In May last year, Brooke Delgaudio woke up in wee hours one morning to loud cracking noises. She thought it was a rare Denver rainstorm.
But it was not precipitation. Instead, a fiery inferno bore down on her West Colfax home. The heat cracked her windows.
“I gently opened my eyes and realized: ‘Holy (expletive), it looks like Mars.’ You know, like the movies and everything is orange, like this crazy orange glow,” Delgaudio said, recalling the moment she awoke.
Fortunately, Delgaudio and her husband, Greg, reunited safely outside with Nino, their Bernese mountain dog. In the rush for the exit, the couple abandoned their possessions and they were destroyed. Brooke saved her car.
The Delgaudios were living in a fourplex in the 1300 block of Xavier St. they bought it in 2017 for $469,000. The fire started on an adjacent lot at 1395 Xavier St., where a five-unit residential complex was under construction. (You can see a video of the fire someone posted to Twitter here.)
From a safe distance that morning, the couple watched the fire consume the neighboring construction site at 1395 Xavier St. — where it would later be determined the blaze started — and significantly damage their own home, which the fire department deemed “unoccupiable.”
Late last month, 14 months after the fire, the couple sued the owner of the development site and the firm building the project, alleging the site was improperly secured. They claim the poor security allowed vagrants to access the property and start the fire.
The manager of the LLC that owns the site — Tin Cheung, who goes by Ben — declined to comment on the lawsuit. Jon Harris, president of JL Harris Enterprises, which was building the five-unit residential project, also declined to comment, saying he had yet to speak with an attorney.
Prior to the fire, Brooke regularly noticed homeless people leaving the construction site in the early morning. They’d be gone by the time contractors had arrived to start their day, Greg told BusinessDen in an interview.
Jeremy Jonsen, the couple’s attorney with the firm Allen Vellone Wolf Helfrich & Factor, said the developer and contractor had been warned of the homeless activity at the site prior to the fire by both the Delgaudios and other neighbors. Jonsen said both parties failed to act.
A report by Rimkus Consulting Group, a firm hired by the Delgaudios’ insurance company, found that there was no electricity, natural gas or propane being provided to the structure at the time of the fire, and no lightning strikes were reported in the area — meaning someone had to set the blaze. Rimkus concluded the cause of the fire was likely due to homeless activity on the property, where they were using flammable materials for cooking, heating or smoking.
An official cause of the fire hasn’t been determined, according to Denver Fire Department spokesman John Chism. However, the incident report completed by the department after the blaze includes the following language: “Arson completed investigation. Verbal statement attributing to homeless activity occurring in alley.”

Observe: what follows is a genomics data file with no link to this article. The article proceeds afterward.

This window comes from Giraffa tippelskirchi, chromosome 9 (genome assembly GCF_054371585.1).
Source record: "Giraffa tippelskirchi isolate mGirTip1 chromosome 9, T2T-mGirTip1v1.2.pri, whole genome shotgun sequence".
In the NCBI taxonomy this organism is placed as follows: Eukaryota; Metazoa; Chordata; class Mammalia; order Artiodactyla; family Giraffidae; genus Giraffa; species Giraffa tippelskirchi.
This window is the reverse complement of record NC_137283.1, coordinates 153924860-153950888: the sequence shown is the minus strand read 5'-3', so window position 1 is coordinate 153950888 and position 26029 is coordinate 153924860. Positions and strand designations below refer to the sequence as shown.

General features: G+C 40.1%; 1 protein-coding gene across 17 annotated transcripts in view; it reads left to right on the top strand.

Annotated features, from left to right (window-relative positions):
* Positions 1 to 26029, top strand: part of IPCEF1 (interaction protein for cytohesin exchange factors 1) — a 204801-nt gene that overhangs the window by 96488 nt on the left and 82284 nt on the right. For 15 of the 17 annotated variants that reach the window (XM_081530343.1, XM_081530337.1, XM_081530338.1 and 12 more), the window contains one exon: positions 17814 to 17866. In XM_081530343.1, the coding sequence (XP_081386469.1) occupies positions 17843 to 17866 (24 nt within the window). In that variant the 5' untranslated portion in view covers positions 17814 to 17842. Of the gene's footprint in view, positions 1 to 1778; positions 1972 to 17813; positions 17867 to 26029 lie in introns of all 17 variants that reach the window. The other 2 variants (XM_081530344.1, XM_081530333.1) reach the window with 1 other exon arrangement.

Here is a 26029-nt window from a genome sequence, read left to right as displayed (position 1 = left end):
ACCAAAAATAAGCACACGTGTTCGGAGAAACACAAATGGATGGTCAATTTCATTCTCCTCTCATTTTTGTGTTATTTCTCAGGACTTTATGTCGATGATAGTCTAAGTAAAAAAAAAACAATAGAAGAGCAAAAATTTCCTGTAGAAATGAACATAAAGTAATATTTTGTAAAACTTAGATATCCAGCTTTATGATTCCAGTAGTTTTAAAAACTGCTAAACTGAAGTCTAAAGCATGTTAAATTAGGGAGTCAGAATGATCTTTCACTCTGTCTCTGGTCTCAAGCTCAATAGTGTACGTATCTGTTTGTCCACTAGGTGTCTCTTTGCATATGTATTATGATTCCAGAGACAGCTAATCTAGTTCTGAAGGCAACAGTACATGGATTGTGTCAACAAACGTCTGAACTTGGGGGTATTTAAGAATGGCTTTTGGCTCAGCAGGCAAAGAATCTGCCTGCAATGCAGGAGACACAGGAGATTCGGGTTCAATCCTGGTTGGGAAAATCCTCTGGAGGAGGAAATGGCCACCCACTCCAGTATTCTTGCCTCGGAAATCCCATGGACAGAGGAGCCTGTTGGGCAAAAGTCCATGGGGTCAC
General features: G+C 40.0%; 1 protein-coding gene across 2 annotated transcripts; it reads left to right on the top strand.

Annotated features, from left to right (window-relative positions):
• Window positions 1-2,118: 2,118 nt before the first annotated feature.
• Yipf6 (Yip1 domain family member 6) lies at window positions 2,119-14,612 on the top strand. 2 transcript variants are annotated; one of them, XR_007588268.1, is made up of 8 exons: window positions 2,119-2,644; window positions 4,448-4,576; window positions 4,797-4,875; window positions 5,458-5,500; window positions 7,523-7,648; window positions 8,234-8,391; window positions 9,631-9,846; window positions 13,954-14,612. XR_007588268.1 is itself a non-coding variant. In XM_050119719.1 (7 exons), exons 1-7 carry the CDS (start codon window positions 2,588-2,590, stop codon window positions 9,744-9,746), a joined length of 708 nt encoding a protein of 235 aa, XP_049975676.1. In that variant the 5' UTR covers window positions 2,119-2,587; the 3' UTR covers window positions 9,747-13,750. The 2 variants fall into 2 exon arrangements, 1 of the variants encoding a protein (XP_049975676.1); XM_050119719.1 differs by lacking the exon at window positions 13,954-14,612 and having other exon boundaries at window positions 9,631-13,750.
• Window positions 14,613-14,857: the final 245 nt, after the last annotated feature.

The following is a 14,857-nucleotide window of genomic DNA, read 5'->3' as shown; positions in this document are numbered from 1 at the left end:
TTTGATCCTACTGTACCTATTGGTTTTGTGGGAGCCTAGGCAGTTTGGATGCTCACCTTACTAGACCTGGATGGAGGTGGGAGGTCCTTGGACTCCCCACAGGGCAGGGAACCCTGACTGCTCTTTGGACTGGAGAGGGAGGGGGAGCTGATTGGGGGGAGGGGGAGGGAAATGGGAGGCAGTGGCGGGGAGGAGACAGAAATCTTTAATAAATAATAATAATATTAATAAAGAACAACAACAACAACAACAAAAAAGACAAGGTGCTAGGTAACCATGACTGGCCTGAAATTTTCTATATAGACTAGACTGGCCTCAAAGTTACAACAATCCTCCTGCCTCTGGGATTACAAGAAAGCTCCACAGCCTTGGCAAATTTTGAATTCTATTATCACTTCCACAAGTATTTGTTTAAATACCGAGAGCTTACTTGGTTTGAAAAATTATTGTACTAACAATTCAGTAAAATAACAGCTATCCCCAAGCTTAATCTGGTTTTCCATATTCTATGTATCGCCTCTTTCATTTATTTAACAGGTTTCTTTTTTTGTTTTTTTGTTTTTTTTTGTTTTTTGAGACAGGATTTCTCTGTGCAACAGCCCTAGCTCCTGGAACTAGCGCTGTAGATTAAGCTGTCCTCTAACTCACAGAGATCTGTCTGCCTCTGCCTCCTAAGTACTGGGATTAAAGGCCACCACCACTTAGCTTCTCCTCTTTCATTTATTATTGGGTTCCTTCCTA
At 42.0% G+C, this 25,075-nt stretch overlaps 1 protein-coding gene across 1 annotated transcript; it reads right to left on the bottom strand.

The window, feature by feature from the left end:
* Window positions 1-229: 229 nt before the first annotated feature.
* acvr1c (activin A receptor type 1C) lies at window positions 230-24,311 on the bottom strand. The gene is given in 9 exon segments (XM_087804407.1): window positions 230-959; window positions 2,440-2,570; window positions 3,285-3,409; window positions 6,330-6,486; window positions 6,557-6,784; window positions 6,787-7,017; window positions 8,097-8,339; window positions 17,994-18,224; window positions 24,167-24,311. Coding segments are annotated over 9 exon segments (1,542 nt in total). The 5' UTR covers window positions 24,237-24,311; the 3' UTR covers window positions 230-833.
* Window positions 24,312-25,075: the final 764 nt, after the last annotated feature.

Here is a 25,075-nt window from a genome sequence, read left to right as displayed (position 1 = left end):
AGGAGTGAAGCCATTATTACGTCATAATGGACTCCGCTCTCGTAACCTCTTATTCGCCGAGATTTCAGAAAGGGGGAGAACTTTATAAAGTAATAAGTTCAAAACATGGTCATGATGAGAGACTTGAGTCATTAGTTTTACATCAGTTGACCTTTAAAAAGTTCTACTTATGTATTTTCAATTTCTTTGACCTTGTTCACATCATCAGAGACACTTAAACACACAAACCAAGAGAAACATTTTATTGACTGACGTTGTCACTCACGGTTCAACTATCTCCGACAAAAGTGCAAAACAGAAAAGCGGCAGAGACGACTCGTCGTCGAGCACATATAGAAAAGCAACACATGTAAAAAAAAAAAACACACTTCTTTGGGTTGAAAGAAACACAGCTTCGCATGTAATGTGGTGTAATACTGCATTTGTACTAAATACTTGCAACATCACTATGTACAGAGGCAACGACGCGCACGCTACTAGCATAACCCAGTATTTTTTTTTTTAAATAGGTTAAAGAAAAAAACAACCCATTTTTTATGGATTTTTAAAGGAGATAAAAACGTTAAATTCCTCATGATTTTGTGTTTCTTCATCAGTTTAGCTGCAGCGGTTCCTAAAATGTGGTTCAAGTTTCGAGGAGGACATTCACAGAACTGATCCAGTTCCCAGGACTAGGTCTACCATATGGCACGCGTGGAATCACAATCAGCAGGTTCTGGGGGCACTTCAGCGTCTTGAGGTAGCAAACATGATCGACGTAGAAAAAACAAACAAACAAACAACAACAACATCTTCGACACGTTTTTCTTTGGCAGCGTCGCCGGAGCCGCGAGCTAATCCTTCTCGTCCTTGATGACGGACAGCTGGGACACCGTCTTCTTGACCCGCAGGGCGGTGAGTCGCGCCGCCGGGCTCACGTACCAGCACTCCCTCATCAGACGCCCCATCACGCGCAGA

Homeless fires are increasing in frequency and becoming a major scourge for Denver Fire. In the first half of 2022, DFD responded to 404 fires at homeless encampments. If that pace holds, it’ll be 808 by the end of 2022, a nearly 13 percent increase from 2021’s total of 716.
According to the Rimkus report, a metal fence had been erected on three sides of the construction site prior to the fire. The company found that each fence section was connected by a twist tie at the top with no locks present, making the sections easily movable.
The gate that secured the alleyway between the two properties was usually left wide open, Greg said.
Lastly, the space between the two properties’ garages was secured by a plastic fence around 3 feet high, the report said. Brooke said that their 80-pound dog could easily hop over it, a testament to the ease of access.
When a BusinessDen reporter visited the scene in early August, over a year after the fire, several parts of the construction site still remained unsecured. Some fence sections were connected with a twist tie only and the gate to the alley was missing entirely, allowing easy access to the property. A city inspector had also left a notice citing the construction site for having overgrown vegetation.
The report also added that Harris was advised of vagrants living in the previous structure at 1395 Xavier St. before it was demolished for construction. Harris said in the report that he did not see any signs of homeless activity while the site was under construction.
The Delgaudios are currently living in Greenwood Village. They don’t know if they’ll return to the home they own on Xavier Street, which is still under repair.
The couple is seeking at least $450,000 for damage to their home and $100,000 for their personal belongings, according to Jonsen. They’re also seeking emotional damages.
Jonsen declined to discuss to what extent the couple had been compensated by insurance.
“They want to be made whole. I think we want to be compensated for everything that happened to them. So, however that occurs is fine with them,” Jonsen said.